Analysts at Tudor, Pickering, Holt & Co. (TPH) painted a similar picture, noting to clients that supply shows signs of increasing while LNG remains well below pre-coronavirus levels, with weak demand from Europe and Asia. Dozens of U.S. cargoes have been canceled in recent weeks for July and August.
“Most notable is the supply side, where the start of July brought a wave of gas production, as associated volumes increased around 1.5 Bcf/d on the week and total volumes were up about 2.0 Bcf/d as the Marcellus continues to nudge higher,” the TPH analysts said. Their estimates show an average 3.1 Bcf/d in LNG feed gas volumes since the beginning of July, down about 1.0 Bcf/d from June levels.
“The increase in production and decrease in LNG puts the market back into an oversupply situation on a weather-neutral basis,” the TPH team said. However, weather forecasts “are very constructive for gas demand.”
In a bullish bet on natural gas, meanwhile, Berkshire Hathaway Inc. said it agreed to buy Dominion Energy Inc.’s network of natural gas assets, notably including more than 7,700 miles of storage and transmission pipelines. As part of a larger deal that is slated to close in the fourth quarter, Berkshire said it also would acquire a 25% stake in Dominion’s Cove Point LNG export facility and that a unit of Berkshire would assume operations of the Maryland plant.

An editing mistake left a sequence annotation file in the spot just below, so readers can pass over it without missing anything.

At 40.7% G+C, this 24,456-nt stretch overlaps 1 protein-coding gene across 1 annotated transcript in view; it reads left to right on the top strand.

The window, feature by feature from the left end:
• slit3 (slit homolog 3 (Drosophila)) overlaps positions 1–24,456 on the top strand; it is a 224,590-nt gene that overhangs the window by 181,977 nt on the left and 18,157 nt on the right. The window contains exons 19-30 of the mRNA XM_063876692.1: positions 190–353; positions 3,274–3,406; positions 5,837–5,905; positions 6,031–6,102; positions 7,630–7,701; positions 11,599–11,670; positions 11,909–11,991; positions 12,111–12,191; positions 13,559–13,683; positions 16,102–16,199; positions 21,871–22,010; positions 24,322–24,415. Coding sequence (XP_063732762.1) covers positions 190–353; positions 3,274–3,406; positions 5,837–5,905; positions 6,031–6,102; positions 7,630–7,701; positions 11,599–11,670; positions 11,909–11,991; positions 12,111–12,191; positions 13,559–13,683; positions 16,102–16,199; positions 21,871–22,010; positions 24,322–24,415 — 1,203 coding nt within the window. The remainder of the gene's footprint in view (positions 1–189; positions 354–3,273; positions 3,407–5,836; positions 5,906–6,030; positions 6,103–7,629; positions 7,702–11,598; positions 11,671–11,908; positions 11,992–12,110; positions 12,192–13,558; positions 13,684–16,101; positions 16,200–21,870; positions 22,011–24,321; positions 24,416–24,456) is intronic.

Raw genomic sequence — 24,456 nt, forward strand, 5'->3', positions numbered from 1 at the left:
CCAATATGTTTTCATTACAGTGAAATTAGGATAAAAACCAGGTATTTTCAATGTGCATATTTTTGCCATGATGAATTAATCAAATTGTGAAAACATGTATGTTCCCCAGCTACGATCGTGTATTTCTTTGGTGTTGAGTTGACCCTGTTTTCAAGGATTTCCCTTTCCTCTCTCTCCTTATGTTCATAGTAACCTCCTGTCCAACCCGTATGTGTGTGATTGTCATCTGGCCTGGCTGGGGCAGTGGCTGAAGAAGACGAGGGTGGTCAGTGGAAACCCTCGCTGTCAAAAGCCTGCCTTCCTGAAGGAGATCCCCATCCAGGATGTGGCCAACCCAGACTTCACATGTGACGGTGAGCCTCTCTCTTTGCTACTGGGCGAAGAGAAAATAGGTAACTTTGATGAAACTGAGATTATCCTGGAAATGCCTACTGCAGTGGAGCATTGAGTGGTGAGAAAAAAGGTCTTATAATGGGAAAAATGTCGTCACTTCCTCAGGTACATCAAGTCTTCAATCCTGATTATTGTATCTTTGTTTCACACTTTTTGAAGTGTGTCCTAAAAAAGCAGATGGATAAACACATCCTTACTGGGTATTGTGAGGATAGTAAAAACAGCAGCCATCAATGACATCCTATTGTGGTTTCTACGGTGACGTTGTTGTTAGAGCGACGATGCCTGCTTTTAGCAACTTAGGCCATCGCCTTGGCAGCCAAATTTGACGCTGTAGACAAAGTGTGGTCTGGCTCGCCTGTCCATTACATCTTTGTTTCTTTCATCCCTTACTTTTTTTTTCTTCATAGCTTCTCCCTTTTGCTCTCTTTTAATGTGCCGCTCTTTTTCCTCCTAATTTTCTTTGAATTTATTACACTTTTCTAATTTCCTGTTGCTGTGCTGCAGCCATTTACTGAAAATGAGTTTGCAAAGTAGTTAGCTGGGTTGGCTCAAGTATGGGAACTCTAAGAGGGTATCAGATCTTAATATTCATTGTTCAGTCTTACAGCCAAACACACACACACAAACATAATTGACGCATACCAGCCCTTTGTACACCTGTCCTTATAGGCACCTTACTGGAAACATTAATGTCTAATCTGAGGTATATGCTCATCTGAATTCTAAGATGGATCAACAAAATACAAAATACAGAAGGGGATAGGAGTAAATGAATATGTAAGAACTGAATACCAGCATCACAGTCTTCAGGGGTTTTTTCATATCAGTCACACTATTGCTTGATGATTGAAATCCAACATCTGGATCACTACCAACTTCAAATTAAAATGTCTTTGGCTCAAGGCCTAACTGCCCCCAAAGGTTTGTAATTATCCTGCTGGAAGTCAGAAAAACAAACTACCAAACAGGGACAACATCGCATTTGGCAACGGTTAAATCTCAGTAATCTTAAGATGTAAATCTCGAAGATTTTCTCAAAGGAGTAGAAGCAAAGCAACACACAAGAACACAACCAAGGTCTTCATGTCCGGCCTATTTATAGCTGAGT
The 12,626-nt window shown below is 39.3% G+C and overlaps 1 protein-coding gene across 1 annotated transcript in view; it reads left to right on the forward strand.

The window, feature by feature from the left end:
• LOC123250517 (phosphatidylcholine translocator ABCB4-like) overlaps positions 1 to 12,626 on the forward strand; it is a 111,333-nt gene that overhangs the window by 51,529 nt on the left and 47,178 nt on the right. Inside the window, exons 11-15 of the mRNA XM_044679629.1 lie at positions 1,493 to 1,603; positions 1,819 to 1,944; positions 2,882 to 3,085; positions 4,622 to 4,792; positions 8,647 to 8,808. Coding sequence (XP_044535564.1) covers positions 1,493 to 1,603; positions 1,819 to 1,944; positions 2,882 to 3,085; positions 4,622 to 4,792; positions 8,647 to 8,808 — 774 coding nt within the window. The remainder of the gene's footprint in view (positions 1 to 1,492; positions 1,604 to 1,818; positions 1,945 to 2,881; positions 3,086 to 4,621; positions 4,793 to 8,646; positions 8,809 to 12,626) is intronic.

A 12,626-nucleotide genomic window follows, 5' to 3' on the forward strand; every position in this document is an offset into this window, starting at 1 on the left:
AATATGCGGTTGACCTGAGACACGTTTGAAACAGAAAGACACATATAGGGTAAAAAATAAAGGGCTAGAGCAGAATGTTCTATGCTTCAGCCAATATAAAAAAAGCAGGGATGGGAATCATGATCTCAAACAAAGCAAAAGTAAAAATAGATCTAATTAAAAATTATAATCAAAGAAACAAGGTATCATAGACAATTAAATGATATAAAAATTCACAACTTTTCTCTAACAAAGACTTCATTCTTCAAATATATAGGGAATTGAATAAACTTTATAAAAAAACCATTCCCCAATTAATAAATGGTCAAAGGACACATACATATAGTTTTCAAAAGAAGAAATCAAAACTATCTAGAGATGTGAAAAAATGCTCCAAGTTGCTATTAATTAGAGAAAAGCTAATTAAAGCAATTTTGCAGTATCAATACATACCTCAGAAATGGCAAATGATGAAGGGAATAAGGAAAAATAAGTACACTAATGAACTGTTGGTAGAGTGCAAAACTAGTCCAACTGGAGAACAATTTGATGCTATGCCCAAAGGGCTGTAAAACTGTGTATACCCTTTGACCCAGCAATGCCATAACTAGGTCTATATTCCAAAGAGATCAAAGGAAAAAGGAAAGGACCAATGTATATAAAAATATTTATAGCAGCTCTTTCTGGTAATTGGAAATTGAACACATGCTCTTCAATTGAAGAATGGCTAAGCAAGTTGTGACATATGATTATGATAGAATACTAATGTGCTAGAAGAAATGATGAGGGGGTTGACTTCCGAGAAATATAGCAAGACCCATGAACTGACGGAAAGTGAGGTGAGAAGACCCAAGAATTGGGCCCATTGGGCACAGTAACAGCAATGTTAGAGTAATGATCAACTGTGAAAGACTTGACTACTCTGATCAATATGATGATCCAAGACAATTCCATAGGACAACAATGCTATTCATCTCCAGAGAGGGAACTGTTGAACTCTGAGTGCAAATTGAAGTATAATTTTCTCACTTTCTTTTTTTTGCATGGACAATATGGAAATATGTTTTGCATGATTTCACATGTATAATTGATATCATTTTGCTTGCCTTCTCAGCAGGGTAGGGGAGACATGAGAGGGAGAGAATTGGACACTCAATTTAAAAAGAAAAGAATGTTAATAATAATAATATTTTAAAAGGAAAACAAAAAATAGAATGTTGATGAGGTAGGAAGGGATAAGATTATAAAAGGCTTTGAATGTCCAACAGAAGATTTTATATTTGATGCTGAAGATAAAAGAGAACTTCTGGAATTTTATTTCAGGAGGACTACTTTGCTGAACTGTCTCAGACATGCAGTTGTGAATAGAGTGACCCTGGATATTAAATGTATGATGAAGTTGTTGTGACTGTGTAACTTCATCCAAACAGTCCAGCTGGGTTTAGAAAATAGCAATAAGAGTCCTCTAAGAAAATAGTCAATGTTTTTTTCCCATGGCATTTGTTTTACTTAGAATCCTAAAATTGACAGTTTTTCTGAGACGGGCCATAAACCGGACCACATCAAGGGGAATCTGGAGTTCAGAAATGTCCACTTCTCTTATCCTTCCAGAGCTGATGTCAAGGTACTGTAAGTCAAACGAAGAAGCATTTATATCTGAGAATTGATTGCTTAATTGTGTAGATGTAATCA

Additionally, on Sunday, Dominion and Duke Energy said they would cancel the Atlantic Coast Pipeline. The companies cited legal and regulatory delays that created excessive uncertainty and drove costs well beyond initial expectations. Plans called for the 600-mile pipeline to transport 1.5 Bcf/d from West Virginia to Virginia and North Carolina.
Beyond canceled plans and deals, the pandemic remains the major wild card. If the wave of business openings that developed in June can continue without major interruption, commercial and industrial energy demand could further improve. But uncertainty hangs over the Lower 48, with cases of the virus swelling late in June and early this month amid relaxed restrictions in heavily populated states such as California, Texas and Florida.